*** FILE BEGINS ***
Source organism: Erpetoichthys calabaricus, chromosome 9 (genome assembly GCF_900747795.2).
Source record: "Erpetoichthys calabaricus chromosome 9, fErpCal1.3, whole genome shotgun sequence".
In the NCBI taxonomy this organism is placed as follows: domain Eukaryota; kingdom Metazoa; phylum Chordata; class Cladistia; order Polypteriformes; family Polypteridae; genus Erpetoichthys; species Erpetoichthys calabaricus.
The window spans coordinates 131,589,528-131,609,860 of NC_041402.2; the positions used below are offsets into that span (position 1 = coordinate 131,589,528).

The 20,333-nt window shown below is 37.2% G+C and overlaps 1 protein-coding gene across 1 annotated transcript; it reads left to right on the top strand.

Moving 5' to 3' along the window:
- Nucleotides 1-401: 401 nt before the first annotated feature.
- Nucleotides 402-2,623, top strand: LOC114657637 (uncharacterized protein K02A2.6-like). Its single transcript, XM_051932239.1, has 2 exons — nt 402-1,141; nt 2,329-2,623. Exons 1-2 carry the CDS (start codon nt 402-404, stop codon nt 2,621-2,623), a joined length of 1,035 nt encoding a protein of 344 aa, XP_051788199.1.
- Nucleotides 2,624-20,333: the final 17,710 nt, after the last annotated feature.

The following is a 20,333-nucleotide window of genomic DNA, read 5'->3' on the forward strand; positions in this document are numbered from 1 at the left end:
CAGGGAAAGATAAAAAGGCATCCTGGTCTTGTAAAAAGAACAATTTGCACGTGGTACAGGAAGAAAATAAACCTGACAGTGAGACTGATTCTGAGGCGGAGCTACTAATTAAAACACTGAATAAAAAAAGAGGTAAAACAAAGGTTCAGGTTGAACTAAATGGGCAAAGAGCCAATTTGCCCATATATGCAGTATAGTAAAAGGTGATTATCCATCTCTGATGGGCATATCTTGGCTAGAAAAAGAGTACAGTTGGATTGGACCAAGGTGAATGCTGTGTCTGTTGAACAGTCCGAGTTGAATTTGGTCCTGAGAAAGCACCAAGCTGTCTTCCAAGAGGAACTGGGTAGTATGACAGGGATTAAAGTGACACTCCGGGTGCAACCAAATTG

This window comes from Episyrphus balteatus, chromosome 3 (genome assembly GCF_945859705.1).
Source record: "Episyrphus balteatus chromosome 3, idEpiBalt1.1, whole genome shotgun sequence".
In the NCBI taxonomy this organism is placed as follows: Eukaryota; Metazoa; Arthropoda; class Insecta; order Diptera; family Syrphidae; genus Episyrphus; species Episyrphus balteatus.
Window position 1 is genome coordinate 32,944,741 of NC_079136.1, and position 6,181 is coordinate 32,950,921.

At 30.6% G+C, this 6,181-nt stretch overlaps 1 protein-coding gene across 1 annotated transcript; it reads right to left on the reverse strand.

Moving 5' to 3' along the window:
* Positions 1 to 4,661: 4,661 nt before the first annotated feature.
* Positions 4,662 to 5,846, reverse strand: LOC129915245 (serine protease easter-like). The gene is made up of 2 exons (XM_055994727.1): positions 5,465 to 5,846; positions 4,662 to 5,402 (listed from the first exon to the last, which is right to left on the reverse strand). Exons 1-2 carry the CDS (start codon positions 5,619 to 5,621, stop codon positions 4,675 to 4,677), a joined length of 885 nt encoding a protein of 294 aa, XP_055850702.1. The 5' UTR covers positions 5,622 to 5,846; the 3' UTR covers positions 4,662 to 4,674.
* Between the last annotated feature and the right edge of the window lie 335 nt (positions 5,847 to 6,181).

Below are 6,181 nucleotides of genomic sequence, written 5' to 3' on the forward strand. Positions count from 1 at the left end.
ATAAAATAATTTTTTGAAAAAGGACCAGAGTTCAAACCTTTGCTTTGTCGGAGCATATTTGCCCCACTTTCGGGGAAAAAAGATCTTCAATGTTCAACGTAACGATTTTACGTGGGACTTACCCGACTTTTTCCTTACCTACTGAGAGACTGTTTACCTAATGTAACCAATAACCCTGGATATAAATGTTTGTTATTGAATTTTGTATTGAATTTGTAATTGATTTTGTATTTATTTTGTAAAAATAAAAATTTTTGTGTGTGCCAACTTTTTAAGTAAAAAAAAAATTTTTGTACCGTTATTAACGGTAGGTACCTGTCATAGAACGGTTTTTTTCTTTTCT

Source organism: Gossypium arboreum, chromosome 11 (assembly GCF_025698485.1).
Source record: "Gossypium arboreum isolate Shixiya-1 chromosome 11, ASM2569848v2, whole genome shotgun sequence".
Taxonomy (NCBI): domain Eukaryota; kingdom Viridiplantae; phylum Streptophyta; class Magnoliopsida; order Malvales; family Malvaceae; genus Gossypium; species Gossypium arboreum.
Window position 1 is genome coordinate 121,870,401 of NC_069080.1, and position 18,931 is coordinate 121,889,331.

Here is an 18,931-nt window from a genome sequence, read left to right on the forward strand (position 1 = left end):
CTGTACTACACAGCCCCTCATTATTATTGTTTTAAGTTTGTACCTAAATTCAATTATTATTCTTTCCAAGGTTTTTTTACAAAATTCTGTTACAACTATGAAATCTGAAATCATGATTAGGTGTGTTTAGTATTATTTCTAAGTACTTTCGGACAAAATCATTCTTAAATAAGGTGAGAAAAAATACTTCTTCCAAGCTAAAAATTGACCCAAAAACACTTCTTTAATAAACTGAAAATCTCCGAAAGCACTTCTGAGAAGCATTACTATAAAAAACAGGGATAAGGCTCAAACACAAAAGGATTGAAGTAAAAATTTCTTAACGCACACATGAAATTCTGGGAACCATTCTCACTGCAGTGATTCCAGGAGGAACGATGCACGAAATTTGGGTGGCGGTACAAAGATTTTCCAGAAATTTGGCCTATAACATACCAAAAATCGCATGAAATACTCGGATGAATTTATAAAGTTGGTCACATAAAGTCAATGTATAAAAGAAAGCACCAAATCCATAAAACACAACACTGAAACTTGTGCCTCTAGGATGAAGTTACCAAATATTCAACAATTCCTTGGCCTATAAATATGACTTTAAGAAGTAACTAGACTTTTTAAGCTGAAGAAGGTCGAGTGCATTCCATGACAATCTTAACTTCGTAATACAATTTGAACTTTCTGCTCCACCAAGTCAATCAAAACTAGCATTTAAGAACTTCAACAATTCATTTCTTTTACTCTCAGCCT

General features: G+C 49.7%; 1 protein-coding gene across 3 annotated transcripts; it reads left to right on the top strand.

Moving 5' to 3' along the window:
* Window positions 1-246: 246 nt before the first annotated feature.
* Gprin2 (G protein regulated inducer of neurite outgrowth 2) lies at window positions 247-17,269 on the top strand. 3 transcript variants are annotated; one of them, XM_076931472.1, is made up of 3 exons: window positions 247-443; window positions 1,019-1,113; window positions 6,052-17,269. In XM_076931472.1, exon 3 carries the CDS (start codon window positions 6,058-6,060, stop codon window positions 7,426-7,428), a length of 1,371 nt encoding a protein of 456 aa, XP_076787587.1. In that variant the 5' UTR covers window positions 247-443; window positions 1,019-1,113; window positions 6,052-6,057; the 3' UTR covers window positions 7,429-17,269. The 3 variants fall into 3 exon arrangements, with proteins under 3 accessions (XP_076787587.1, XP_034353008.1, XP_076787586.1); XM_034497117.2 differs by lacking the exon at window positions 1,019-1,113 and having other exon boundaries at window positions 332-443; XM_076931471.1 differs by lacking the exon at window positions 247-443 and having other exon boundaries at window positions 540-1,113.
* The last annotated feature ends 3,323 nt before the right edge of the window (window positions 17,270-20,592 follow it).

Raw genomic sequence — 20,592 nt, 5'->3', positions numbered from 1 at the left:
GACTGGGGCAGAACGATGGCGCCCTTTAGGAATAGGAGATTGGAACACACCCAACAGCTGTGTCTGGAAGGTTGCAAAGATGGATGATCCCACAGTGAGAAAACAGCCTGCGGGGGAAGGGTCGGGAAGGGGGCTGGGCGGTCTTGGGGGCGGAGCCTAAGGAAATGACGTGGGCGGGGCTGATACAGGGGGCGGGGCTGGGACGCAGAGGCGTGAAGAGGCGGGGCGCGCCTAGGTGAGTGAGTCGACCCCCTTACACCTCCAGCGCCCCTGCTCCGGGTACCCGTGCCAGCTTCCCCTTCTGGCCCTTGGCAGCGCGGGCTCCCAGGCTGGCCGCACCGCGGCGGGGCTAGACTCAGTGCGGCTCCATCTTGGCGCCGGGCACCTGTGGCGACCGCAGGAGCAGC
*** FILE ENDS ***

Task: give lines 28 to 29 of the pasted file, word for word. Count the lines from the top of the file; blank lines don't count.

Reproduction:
CTGTACTACACAGCCCCTCATTATTATTGTTTTAAGTTTGTACCTAAATTCAATTATTATTCTTTCCAAGGTTTTTTTACAAAATTCTGTTACAACTATGAAATCTGAAATCATGATTAGGTGTGTTTAGTATTATTTCTAAGTACTTTCGGACAAAATCATTCTTAAATAAGGTGAGAAAAAATACTTCTTCCAAGCTAAAAATTGACCCAAAAACACTTCTTTAATAAACTGAAAATCTCCGAAAGCACTTCTGAGAAGCATTACTATAAAAAACAGGGATAAGGCTCAAACACAAAAGGATTGAAGTAAAAATTTCTTAACGCACACATGAAATTCTGGGAACCATTCTCACTGCAGTGATTCCAGGAGGAACGATGCACGAAATTTGGGTGGCGGTACAAAGATTTTCCAGAAATTTGGCCTATAACATACCAAAAATCGCATGAAATACTCGGATGAATTTATAAAGTTGGTCACATAAAGTCAATGTATAAAAGAAAGCACCAAATCCATAAAACACAACACTGAAACTTGTGCCTCTAGGATGAAGTTACCAAATATTCAACAATTCCTTGGCCTATAAATATGACTTTAAGAAGTAACTAGACTTTTTAAGCTGAAGAAGGTCGAGTGCATTCCATGACAATCTTAACTTCGTAATACAATTTGAACTTTCTGCTCCACCAAGTCAATCAAAACTAGCATTTAAGAACTTCAACAATTCATTTCTTTTACTCTCAGCCT

General features: G+C 49.7%; 1 protein-coding gene across 3 annotated transcripts; it reads left to right on the top strand.